Acclaimed novelist Jeffrey Deaver revisits his popular characters - quadriplegic forensics expert Lincoln Rhyme and his partner Amelia Sachs - in this intense new thriller. An unknown perpetrator hacks into Manhattan's electrical grid - the network of underground and overhead wires that powers the entire city - and sends a surge of energy that practically melts a city bus and the innocent victims on board. The clock is ticking as Rhyme and Sachs try to hunt down the attacker while he sends similar bolts of electricity to targets all over the city - no one knows where he'll strike next.
Read an excerpt of the book below, and then head to the "GMA" Library to find more good reads.
SITTING IN THE control center of Algonquin Consolidated Power and Light's sprawling complex on the East River in Queens, New York, the morning supervisor frowned at the pulsing red words on his computer screen.
Below them was frozen the exact time: 11:20:20:003 a.m.
He lowered his cardboard coffee cup, blue and white with stiff depic¬tions of Greek athletes on it, and sat up in his creaky swivel chair.
The power company control center employees sat in front of individ¬ual workstations, like air traffic controllers.
The large room was brightly lit and dominated by a massive flat-screen monitor, reporting on the flow of electricity throughout the power grid known as the Northeastern Inter¬connection, which provided electrical service in New York, Pennsylvania, New Jersey and Connecticut. The architecture and decor of the control center were quite modern—if the year were 1960.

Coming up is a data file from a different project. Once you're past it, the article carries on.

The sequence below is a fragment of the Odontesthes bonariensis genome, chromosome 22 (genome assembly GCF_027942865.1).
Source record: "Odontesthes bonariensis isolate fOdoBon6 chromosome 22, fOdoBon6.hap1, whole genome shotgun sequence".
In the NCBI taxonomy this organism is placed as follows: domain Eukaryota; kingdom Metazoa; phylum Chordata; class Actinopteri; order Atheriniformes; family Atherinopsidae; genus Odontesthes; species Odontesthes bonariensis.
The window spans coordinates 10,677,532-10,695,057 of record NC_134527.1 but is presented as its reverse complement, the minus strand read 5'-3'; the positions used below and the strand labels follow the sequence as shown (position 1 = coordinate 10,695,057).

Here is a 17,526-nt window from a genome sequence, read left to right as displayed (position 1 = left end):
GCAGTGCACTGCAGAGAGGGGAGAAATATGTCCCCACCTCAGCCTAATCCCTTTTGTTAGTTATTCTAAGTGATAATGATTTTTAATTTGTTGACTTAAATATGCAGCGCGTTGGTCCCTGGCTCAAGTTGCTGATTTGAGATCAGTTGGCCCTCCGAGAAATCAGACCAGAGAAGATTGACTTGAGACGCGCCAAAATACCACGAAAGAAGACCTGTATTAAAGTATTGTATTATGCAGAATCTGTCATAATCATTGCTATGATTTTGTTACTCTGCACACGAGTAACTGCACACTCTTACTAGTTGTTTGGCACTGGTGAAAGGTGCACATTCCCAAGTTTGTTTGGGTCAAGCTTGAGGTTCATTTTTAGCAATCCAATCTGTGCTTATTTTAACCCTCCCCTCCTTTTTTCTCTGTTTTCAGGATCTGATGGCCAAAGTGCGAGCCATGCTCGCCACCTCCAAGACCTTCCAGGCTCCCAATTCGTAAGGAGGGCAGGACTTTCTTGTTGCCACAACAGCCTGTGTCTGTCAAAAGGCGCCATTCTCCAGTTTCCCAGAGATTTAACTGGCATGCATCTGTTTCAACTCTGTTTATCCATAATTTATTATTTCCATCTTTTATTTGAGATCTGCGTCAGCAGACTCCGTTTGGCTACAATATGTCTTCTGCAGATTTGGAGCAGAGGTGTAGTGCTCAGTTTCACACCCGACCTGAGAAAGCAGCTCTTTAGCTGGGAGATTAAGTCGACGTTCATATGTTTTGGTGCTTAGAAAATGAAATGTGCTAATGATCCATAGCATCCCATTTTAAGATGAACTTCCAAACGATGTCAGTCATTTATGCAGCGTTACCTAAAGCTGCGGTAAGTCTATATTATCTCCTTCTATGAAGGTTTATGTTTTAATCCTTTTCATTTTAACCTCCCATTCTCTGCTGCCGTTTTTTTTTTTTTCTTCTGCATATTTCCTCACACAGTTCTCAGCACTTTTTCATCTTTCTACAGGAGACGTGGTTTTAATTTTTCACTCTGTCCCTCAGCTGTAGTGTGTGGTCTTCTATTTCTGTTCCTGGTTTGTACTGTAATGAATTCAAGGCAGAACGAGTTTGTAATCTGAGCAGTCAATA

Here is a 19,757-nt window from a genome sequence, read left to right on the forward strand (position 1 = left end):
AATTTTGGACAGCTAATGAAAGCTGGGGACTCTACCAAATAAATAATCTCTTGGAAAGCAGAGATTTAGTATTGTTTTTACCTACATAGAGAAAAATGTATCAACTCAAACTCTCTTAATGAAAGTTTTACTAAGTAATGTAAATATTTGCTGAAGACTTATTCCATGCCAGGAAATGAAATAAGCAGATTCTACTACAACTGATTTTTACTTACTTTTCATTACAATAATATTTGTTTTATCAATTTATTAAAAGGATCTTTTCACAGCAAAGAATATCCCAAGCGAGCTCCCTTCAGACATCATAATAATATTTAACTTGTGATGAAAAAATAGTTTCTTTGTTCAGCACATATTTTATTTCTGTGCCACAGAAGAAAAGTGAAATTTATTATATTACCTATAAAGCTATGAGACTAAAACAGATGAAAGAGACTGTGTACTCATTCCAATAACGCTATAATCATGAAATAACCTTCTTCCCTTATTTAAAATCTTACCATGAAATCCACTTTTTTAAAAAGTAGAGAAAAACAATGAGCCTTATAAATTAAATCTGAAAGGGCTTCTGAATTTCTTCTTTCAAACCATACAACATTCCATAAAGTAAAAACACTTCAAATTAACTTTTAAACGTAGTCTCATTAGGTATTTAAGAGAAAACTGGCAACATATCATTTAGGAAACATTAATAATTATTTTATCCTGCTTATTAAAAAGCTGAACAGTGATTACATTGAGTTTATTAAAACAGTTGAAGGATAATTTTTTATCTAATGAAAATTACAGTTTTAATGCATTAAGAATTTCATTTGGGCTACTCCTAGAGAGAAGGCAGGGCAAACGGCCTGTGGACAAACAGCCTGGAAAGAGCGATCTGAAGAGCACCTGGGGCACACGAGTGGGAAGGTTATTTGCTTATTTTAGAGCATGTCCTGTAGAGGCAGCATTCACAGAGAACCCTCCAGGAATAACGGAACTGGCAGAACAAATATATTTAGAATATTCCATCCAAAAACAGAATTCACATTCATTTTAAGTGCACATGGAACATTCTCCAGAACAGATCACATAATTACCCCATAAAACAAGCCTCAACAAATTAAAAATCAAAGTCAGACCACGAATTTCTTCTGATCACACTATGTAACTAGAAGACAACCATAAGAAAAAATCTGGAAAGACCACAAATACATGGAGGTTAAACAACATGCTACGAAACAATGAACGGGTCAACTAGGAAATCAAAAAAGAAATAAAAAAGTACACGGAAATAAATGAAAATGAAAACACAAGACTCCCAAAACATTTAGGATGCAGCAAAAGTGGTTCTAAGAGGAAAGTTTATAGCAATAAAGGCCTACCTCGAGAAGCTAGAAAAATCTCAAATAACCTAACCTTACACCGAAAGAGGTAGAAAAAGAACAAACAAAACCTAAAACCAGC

The supervisor squinted up at the board, which showed the juice arriving from generating plants around the country: steam turbines, reac¬tors and the hydroelectric dam at Niagara Falls. In one tiny portion of the spaghetti depicting these electrical lines, something was wrong. A red circle was flashing.
Critical failure . . .
"What's up?" the supervisor asked. A gray-haired man with a taut belly under his short-sleeved white shirt and thirty years' experience in the electricity business, he was mostly curious. While critical-incident indica-tor lights came on from time to time, actual critical incidents were very rare.
A young technician replied, "Says we have total breaker separation. MH-Twelve."
Dark, unmanned and grimy, Algonquin Consolidated Substation 12, located in Harlem—the "MH" for Manhattan—was a major area substa¬tion. It received 138,000 volts and fed the juice through transformers, which stepped it down to 10 percent of that level, divided it up and sent it on its way.
Additional words now popped onto the big screen, glowing red beneath the time and the stark report of the critical failure.
The supervisor typed on his computer, recalling the days when this work was done with radio and telephone and insulated switches, amid a smell of oil and brass and hot Bakelite. He read the dense, complicated scroll of text. He spoke softly, as if to himself, "The breakers opened? Why? The load's normal."
Another message appeared.
MH-12 offline. RR to affected service area from MH-17, MH-10, MH-13, NJ-18.
"We've got load rerouting," somebody called unnecessarily.